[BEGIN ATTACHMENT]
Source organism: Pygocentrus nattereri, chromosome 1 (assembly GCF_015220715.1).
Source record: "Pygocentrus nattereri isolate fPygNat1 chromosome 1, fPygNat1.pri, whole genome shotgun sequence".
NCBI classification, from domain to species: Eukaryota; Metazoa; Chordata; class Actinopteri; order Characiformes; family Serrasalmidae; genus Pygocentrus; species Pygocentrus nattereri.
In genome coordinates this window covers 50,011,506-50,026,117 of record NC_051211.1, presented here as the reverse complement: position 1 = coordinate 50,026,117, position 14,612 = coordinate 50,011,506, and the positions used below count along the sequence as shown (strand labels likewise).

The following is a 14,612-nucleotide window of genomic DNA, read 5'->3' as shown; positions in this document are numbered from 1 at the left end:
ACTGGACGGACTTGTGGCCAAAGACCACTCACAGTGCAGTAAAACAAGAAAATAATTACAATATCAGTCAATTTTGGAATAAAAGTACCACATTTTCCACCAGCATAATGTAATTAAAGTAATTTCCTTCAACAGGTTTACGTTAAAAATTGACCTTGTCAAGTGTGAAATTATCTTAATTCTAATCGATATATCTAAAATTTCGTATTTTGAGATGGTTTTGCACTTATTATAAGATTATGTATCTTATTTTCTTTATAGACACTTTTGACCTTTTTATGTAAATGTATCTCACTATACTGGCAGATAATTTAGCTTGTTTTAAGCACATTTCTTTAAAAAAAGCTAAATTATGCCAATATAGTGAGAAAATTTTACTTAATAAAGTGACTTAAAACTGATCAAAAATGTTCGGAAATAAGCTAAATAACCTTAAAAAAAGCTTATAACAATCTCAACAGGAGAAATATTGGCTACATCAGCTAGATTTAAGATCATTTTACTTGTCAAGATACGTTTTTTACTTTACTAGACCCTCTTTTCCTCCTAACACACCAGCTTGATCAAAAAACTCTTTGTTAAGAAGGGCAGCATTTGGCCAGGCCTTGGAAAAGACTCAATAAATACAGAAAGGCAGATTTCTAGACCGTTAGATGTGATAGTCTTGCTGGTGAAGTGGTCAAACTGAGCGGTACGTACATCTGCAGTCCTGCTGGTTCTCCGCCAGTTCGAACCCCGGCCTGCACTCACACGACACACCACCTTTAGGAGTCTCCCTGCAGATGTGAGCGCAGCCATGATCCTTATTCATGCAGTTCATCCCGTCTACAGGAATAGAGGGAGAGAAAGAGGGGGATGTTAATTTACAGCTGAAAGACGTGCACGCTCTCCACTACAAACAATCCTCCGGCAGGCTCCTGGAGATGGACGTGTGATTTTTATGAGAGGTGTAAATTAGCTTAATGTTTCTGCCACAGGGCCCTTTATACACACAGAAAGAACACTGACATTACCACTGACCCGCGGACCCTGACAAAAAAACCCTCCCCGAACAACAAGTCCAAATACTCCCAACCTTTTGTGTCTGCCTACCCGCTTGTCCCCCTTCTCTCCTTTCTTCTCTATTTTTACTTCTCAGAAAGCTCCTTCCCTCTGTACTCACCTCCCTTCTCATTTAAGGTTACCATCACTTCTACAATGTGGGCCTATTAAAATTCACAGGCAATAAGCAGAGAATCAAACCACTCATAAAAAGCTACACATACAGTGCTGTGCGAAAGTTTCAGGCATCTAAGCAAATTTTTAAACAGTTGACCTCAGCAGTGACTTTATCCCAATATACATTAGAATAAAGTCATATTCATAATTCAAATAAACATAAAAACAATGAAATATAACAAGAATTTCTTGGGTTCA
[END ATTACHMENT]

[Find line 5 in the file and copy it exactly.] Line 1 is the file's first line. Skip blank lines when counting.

The following is a 14,612-nucleotide window of genomic DNA, read 5'->3' as shown; positions in this document are numbered from 1 at the left end: